Sundance selection awkward yet interesting
Ever been trapped in a bathroom with someone who’s old enough to be your grandfather? What if you were both naked? What would you do and what would you talk about? Madrid, 1987 is a movie about two people from vastly different generations who are forced to spend a day trapped in a small bathroom with no clothes.
The 2012 Sundance Film Festival selection directed by David Trueba explores what happens when two people with completely different ideas about what life is all about are locked in a room and forced to contemplate their existence. A young journalism student named Angela, played by Maria Valverde, is invited to lunch by a well-known journalist named Miguel (Jose Sacristan), who she had previously interviewed. He makes small talk and a few arrogant remarks before he lets her know that he would like to get to know her more personally, without being in a public place where people can bother them. He has her dig through his jacket where she finds the keys to his friend’s studio. She is not deterred by his flirtatious attitude and accepts an invitation to come to the studio.
Upon arriving at the studio, Miguel puts all his cards on the table and informs Angela of his sexual appetite and his lust for her. At first she is uninterested and
somewhat disgusted, but at some points it just seems like a sick game of ‘hard to get.’ Before anyone’s ‘thirst’ is quenched, Miguel and Angela end up locked in the bathroom together, with both of their clothes on the other side of the door. At first she freaks out; it seems like she has no interest in becoming any closer to him than she already is. However, Miguel sees this as an opportunity to ease her into sex.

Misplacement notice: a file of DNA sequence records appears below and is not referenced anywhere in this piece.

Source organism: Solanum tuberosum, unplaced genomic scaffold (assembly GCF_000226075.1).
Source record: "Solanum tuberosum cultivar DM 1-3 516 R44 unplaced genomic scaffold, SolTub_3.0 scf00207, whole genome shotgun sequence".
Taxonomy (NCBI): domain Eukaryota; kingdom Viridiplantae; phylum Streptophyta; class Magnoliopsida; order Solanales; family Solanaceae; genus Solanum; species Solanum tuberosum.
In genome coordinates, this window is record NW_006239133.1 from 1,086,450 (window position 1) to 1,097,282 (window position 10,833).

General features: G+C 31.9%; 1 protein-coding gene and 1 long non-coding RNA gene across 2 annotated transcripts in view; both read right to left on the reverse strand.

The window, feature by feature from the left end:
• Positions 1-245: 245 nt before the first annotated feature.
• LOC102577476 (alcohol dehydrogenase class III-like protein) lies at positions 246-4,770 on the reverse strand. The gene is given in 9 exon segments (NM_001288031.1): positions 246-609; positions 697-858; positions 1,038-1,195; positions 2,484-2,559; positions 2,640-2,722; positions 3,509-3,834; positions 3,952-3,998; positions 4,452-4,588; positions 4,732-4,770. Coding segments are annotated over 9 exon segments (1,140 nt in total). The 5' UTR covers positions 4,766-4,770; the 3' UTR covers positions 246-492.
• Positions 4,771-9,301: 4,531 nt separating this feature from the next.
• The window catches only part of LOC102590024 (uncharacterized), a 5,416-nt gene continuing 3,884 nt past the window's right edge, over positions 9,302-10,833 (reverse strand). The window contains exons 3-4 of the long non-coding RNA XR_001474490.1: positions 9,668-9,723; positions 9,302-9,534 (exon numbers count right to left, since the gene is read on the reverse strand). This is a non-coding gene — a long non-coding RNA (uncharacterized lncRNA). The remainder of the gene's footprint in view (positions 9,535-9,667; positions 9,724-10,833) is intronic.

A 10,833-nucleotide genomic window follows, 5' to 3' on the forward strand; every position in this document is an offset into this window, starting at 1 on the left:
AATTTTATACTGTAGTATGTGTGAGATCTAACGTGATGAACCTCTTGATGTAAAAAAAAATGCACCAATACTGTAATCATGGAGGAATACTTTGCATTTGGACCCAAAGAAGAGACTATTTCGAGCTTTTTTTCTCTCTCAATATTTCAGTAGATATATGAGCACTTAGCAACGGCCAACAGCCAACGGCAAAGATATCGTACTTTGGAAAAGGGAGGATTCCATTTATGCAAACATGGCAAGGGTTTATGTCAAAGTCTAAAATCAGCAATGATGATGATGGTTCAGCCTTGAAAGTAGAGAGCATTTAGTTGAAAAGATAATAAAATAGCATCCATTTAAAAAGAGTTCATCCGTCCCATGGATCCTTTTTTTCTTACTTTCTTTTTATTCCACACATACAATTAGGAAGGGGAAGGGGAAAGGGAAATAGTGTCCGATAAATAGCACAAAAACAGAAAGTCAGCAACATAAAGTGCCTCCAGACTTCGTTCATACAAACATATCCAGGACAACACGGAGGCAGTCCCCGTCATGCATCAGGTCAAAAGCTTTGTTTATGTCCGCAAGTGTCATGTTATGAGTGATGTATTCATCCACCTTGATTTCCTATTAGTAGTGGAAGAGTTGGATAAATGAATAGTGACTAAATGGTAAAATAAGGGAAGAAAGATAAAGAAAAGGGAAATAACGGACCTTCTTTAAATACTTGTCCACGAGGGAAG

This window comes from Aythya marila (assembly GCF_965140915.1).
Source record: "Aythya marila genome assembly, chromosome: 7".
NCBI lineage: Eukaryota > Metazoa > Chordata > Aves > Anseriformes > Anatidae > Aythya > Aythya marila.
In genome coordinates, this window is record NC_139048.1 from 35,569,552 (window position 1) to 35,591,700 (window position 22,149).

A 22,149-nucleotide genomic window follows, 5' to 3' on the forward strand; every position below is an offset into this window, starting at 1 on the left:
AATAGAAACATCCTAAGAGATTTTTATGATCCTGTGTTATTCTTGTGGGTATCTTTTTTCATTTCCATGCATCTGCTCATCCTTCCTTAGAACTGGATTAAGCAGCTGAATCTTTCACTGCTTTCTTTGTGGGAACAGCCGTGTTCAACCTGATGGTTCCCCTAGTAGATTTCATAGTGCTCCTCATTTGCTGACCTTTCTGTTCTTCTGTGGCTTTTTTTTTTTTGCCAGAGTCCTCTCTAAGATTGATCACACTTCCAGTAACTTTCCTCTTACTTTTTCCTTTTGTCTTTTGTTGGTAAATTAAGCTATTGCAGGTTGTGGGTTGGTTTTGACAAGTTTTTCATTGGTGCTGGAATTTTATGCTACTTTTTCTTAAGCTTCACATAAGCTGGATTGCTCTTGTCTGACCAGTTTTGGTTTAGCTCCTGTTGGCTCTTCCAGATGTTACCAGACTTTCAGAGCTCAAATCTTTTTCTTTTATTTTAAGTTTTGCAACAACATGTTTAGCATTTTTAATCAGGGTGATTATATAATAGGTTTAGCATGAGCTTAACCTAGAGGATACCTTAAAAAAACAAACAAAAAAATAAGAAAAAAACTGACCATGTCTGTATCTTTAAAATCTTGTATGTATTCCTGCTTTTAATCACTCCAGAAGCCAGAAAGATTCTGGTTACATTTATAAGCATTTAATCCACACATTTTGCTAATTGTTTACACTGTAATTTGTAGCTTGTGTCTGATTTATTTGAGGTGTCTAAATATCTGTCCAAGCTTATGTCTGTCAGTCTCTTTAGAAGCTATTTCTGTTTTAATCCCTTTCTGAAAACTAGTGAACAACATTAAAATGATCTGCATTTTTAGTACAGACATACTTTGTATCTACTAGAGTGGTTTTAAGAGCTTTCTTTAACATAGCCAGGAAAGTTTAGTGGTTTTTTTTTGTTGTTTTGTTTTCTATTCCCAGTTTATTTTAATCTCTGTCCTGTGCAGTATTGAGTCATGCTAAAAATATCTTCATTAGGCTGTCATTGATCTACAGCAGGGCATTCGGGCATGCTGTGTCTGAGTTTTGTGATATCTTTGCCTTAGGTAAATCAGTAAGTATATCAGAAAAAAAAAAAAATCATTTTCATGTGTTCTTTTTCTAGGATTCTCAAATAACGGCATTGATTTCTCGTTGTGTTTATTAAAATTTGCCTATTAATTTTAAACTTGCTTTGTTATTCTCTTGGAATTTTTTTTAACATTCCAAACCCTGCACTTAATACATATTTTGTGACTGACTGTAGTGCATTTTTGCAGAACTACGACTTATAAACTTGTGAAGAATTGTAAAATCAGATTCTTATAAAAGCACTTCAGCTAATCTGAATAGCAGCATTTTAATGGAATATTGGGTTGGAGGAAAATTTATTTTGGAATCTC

The true beauty of the movie is how different the characters are from each other; man and woman, old and young, master and beginner. The sexual tension and awkwardness of the situation is felt by the audience because of the lack of music, strange camera angles and pauses in conversation.
The dialogue varies between discouraging and inspiring conversation. Half the time it seems like Miguel is telling Angela to give up on her dreams but then, within a span of a few minutes, he is telling her to follow them. Once the ice starts to melt, not break, they get a chance to vent their frustrations about their past experiences and current aspects of their lives. It’s interesting to hear what they have to say because we see a little bit of ourselves and other people we know within the two characters.
The movie is in Spanish with English subtitles, but that does not take away from the voice of the characters. Even though it’s the kind of movie that I wouldn’t
necessarily see again, it was an interesting film. Madrid, 1987 will play in select theaters in New York City
throughout the month of October.